Dungeons In Spaaaaace!

Now, I'm making it sound like all these ideas occurred in series, like 1, 2, 3, 4, etc, but the truth is that the creative process is a lot more muddled than that and a lot of this thinking took place in parallel, with different parts of my imagination working away at many different ideas at the same time. For example, I like making PbtA games a lot: it's good to build a game from that foundation, as it's simple enough to hack easily, familiar to a lot of people by now and also happens to produce really great stories. So, all the time I was thinking about the details of the setting for this game, I was also thinking about how to implement the rules and naturally gravitating towards the Apocalypse World Engine to save myself from re-inventing the wheel.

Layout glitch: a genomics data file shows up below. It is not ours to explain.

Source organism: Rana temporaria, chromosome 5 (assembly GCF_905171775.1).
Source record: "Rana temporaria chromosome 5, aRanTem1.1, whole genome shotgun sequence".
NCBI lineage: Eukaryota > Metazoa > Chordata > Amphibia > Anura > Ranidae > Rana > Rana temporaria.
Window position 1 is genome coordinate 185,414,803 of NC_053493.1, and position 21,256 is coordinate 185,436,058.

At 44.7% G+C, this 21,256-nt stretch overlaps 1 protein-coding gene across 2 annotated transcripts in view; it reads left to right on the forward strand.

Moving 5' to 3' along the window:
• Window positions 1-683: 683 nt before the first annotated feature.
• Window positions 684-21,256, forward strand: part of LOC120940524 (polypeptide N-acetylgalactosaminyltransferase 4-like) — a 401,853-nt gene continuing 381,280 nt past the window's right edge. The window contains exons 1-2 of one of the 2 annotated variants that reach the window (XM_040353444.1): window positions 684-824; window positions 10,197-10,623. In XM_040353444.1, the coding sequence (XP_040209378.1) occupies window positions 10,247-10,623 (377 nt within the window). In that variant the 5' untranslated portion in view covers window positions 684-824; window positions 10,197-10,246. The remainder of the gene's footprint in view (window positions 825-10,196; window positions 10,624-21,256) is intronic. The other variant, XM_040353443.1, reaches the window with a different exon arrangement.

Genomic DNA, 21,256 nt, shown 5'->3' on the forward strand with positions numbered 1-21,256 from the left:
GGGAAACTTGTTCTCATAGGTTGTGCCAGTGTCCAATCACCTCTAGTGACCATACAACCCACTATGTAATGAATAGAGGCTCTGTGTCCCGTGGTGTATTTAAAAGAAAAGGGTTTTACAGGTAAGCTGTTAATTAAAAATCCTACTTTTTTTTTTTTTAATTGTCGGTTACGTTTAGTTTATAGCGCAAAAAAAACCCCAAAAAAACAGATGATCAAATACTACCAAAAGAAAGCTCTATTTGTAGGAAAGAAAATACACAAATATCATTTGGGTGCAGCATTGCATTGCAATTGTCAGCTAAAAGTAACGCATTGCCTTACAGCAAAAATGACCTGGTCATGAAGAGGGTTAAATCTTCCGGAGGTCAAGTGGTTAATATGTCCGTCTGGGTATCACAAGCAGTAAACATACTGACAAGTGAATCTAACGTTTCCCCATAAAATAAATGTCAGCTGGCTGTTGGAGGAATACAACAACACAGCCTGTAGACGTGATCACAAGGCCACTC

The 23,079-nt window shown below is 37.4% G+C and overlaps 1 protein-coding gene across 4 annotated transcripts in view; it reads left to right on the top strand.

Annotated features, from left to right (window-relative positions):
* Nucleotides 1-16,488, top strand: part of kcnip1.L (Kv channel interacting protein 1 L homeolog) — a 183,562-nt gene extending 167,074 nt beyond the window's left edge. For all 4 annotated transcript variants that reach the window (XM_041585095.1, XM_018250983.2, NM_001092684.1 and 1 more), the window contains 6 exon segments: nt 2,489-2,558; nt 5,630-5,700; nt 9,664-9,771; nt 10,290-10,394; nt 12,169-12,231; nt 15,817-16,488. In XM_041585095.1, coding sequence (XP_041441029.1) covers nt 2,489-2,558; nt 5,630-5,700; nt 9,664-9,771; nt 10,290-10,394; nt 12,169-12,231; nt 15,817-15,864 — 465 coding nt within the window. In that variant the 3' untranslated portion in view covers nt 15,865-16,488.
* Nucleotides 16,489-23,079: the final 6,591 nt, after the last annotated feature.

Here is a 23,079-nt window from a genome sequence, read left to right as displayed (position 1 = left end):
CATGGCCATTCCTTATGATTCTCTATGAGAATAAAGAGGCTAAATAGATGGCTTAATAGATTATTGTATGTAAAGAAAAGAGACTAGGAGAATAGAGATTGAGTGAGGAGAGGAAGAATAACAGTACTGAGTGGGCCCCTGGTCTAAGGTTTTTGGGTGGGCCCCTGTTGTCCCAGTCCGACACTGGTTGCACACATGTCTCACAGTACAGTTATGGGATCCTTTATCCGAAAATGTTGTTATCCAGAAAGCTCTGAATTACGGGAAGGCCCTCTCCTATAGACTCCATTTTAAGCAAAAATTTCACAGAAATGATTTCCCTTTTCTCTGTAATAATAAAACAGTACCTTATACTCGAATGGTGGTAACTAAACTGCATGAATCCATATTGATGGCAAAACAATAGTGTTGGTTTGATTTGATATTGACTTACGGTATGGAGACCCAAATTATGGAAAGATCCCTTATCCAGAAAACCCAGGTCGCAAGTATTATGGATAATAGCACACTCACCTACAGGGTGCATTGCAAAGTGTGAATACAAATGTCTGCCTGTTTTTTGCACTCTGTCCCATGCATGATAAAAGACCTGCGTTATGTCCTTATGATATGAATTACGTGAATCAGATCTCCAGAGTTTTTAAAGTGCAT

There's already an outstanding fantasy adventuring PbtA game in the form of Dungeon World, so I chose to hack that rather than build a game from the ground up using the Apocalypse World Engine, only to arrive at the same destination anyway. In fact, I didn't even want to hack Dungeon World, merely to supplement it: it was already a quintessential dungeon-exploring game, so the more of it I changed, the further from that ideal my game would be. The fundamental form of supplementing an existing PbtA game is the playbook, which adds a new character archetype to an existing setting, and I was already thinking of three or four playable character-classes for my game, so playbooks were definitely the way to go. I couldn't just create playbooks though, as that wouldn't really explain the setting, so I needed to include more information but I also didn't want to write up a complete setting book as that would restrict what players could create and ran counter to Dungeon World's philosophy of drawing your own maps as you explore.